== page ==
I can’t remember ever having taken such a long time to read a novel! It has been so terrible that I cannot even recollect how long I took to read Taiye Selasi’s Ghana Must Go. I suspect I might have taken well over three months with long stretches away from the story. A busy schedule would be the easiest scape goat but I must admit I found the text rather a slow read especially the early pages. But please do not mistake me, the novel isn’t boring in the sense of the word!
There has been an increase in stories of immigrants and Ghana Must Go adds to the statistics. I sincerely pray that African writers are not striving to whet the appetite of some Western fetish for a certain type of literature. Ghana Must Go is a story of Kweku Sai a Ghanaian married to Folasadé Savage. Between them, they have four ‘talented’ children: Olu, Kehinde, Taiwo and Sadie. Olu takes after his father by becoming a distinguished surgeon whilst Kehinde is a famous artist. Taiwo and Sadie have their brilliant set of skills and the reader could easily mistake the writer for projecting near perfect children until the story unfolds and we unpack the various sets of character for each. In the pair of twins, Kehinde and Taiwo, the reader catches a glimpse of some African mythos but this is hardly explored any further.
In this story, it is tragic what befalls Kweku Sai at his place of work. The stark reality of subtle racism and him being a victim of capitalism in which he is sacrificed to appease a hospital benefactor speaks of the unfair treatment of immigrants of African descent. Having worked so hard to earn a reputation and honour, Kweku Sai is unable to reconcile himself with the job loss nor manage the patriarchal expectations and he results to putting up a face until the day his son, Kehinde, witnesses the father being ejected from the hospital in humiliatingly embarrassing circumstances. The event is devastating for both the son and father and Kweku Sai decides to abandon the family.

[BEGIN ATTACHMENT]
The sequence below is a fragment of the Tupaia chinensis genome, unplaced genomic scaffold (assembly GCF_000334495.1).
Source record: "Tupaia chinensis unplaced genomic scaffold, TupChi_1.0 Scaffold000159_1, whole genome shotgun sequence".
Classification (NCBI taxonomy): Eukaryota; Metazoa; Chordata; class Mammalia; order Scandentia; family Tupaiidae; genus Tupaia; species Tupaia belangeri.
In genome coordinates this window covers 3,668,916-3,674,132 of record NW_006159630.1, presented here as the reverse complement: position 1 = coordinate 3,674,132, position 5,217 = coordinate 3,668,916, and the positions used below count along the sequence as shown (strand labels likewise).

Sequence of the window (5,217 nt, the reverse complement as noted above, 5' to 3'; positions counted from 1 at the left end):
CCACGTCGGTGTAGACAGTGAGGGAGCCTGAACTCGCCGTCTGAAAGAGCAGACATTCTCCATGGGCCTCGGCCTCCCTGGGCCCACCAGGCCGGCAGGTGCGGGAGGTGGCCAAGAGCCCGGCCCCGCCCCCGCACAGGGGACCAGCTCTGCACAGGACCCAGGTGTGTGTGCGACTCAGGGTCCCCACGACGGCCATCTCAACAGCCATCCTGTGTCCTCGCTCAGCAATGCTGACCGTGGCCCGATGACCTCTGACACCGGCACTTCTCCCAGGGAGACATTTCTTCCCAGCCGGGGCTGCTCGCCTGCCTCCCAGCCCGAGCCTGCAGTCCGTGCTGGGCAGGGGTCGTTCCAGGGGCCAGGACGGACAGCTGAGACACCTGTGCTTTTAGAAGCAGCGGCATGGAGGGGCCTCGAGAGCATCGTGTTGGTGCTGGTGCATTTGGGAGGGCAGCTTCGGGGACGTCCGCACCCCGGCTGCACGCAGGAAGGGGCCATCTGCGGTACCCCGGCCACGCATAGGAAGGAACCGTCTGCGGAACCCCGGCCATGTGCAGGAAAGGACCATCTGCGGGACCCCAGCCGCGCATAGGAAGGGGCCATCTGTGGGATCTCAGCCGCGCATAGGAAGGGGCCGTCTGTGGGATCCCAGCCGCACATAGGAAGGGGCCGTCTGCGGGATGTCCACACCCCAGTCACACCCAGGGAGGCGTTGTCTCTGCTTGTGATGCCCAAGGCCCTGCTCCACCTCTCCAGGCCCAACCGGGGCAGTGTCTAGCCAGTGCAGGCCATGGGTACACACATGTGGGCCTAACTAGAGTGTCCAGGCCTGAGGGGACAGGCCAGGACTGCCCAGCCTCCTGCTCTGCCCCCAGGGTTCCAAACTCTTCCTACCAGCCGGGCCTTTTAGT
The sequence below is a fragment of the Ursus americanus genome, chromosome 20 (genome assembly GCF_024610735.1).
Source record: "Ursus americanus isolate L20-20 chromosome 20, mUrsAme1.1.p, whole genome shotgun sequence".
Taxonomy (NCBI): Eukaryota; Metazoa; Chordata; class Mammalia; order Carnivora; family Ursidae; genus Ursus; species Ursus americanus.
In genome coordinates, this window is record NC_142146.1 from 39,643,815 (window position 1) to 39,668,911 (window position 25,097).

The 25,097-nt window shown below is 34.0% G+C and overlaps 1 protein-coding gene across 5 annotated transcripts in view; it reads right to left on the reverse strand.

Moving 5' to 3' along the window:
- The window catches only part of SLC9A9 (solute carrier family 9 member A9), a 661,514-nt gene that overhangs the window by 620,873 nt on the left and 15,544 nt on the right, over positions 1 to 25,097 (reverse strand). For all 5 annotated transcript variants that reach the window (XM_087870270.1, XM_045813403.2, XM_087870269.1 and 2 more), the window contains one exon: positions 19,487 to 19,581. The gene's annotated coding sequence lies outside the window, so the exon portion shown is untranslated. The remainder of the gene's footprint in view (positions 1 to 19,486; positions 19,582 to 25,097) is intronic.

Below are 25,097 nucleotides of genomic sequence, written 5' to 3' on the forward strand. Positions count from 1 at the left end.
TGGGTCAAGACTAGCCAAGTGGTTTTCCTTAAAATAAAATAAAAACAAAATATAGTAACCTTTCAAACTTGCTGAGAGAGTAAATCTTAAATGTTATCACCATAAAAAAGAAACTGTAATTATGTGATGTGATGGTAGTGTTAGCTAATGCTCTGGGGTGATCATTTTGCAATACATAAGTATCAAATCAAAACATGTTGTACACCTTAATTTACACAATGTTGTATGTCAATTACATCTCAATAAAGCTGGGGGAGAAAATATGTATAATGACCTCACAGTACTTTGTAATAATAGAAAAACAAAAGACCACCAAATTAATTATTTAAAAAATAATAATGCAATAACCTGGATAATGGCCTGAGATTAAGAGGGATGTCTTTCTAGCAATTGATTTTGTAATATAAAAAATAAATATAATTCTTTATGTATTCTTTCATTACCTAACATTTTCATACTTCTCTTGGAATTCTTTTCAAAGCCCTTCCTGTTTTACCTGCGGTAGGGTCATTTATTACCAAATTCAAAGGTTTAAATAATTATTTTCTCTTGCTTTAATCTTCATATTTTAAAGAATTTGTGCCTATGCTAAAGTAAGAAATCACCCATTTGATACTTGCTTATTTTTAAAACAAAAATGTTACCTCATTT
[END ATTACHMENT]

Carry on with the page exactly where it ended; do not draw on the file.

Kweku Sai’s job loss and his failure to confront the reality speaks of his tragic character. He spends a lot of money on his lawyer hoping to win but miserably fails to get reinstated. Having squandered his savings and with no energy to seek for a job elsewhere, he chooses to go back home – Ghana. The wife, Savage, is left with the difficult duty of bringing up the children single-handedly. One cannot fail to empathise with her especially being privy to the fact that she forsook an opportunity to pursue law at Yale in order to support Sai and to bring up their children. Sai’s loss of a lifetime career is catastrophic but not as devastating as Savage’s sense of betrayal when Sai walks out on her and their children. The formidable sense of kinship that has been established in their family teeters on the precipice of tumbling down overnight.